Nutrition and wellness is tasteful
Exercise is a benefit to every part of the body--mind included.
Exercise makes you look better, lose weight, and lowers your risk of many chronic diseases, and slows down aging.
"You don't have to cook fancy or complicated masterpieces--just good food from fresh ingredients."
"If we're not willing to settle for 'junk living,' we shouldn't settle for junk food."
Food is medicine
"Let medicine be thy food, and food be thy medicine."
"Don't eat anything your great grandmother wouldn't recognize as food."
Thursday, April 17, 2014
To tell you the truth, I myself did not know about the Slow Food Movement until quite recently. But, if you are interested in learning about good, clean and fair food, Slow Food is where to start! In short, Slow Food goes against everything that Fast Food is by honoring home cooked meals, caring for our environment, eating and shopping locally, buying organic and so much more!
Here are 10 salient points to know and recognize anytime you hear the words, "Slow Food":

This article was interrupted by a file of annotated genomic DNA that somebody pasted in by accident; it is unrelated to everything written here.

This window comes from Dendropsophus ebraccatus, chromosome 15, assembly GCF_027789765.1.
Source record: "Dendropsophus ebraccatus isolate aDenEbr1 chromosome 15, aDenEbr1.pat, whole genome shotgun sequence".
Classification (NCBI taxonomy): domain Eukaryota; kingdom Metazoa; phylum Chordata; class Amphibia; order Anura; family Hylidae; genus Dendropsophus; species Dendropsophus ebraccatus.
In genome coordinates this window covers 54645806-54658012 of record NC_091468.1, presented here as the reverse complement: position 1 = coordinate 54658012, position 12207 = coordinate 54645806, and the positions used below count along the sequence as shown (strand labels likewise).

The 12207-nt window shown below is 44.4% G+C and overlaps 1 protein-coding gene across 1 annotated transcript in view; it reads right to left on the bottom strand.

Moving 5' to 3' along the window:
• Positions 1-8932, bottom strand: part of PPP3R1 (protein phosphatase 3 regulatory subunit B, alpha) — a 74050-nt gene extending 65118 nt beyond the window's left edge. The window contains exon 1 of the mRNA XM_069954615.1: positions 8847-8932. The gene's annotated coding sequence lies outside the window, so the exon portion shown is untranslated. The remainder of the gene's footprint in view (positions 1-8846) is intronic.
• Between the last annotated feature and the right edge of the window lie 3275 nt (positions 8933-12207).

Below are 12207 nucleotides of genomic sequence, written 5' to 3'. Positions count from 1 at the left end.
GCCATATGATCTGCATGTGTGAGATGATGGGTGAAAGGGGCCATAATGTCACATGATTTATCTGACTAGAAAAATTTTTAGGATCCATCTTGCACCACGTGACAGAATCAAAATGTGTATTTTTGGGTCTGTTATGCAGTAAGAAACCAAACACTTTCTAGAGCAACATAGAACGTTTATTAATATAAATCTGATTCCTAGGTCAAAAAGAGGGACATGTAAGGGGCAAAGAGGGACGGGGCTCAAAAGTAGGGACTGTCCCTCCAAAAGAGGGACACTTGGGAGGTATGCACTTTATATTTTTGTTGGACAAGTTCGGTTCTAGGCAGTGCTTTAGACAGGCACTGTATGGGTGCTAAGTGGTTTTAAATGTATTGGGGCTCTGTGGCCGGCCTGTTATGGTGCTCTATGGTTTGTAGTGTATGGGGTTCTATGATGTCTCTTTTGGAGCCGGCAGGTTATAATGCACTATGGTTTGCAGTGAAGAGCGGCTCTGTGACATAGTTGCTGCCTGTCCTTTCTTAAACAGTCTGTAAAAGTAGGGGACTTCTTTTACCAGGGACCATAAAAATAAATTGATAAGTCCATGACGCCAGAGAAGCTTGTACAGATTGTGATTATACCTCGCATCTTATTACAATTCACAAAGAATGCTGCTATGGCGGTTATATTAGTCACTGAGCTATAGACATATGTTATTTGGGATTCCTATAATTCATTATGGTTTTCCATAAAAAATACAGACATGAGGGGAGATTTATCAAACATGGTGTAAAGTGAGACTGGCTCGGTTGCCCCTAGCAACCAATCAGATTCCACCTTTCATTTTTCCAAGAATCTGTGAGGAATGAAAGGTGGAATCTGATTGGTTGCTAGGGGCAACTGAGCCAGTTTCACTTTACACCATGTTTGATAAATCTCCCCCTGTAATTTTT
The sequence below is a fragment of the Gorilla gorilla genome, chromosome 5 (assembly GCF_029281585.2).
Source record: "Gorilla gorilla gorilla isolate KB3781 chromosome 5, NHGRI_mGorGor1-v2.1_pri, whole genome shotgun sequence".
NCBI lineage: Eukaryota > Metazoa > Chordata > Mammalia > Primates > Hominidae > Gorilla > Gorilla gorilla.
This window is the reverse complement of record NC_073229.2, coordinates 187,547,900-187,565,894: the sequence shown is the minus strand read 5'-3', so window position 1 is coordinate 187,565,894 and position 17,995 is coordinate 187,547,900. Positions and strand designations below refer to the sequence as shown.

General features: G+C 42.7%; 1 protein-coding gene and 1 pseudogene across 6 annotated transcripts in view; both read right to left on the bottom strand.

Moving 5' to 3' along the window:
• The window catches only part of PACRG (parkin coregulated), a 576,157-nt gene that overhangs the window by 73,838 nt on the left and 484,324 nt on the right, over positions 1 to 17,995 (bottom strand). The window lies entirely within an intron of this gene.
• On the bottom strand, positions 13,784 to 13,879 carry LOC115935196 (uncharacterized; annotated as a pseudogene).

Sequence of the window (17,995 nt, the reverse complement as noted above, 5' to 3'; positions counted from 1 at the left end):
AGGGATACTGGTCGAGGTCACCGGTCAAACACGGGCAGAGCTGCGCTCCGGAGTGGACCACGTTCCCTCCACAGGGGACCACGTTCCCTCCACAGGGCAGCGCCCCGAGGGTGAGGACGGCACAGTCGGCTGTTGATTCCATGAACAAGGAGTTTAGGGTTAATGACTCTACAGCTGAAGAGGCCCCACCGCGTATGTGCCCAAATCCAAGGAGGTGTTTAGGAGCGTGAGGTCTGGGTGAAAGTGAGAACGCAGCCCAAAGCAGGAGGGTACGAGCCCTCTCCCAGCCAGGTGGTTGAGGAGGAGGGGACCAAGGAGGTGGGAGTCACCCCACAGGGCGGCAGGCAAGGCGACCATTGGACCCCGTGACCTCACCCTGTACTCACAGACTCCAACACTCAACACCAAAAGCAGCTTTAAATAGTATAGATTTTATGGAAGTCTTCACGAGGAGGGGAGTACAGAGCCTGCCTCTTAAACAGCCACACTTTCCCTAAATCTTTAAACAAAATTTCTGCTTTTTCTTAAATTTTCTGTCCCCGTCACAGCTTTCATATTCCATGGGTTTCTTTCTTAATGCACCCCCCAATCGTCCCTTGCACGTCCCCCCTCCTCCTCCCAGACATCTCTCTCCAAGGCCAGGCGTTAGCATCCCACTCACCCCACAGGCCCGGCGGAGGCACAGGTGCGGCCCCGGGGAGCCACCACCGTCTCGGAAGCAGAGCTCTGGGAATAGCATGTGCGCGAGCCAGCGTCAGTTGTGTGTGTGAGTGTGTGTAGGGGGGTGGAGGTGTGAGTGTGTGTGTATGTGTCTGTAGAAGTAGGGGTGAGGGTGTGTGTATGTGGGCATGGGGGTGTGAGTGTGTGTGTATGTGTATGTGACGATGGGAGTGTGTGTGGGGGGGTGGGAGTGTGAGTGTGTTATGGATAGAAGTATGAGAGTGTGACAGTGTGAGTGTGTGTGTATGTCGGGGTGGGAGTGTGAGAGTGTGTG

1. Start out by knowing what Slow Food means...
Slow Food is not only about food, but more about a lifestyle -- a healthy lifestyle by which to follow. This healthy lifestyle change is meant to join us to the way we see/consume our food socially, politically, environmentally and more. This movement is all about "Sobre Mesa", literally meaning "above" "table", but it actually means more than that. Sobre Mesa is all about enjoying your meal thoroughly and getting caught up in after dinner table talk. Fast food just does not do this, period!
2. You can Join a Slow Food group in your region
Although the Slow Food group is growing slowly, it is growing nonetheless and at this point it has over 80,000 members in 120 countries. If you want to get involved, do a google search for a group in your neighborhood. It is always great to find other like-minded people!
3. Get cooking
The healthiest way to get on the healthy bandwagon is to start cooking yourself. That means being creative in the kitchen and yes, looking at old family cook books, get curious about ingredients and just do it! There is nothing better than knowing you are responsible for knowing how to prepare a delicious and nutritious meal!
4. Shop locally
Just as it says, shop locally, like farmer's markets or local fruit and veggie stands. Knowing that you actually know where your food is coming from is so empowering and it helps the environment at the same time!
5. Avoid genetically modified food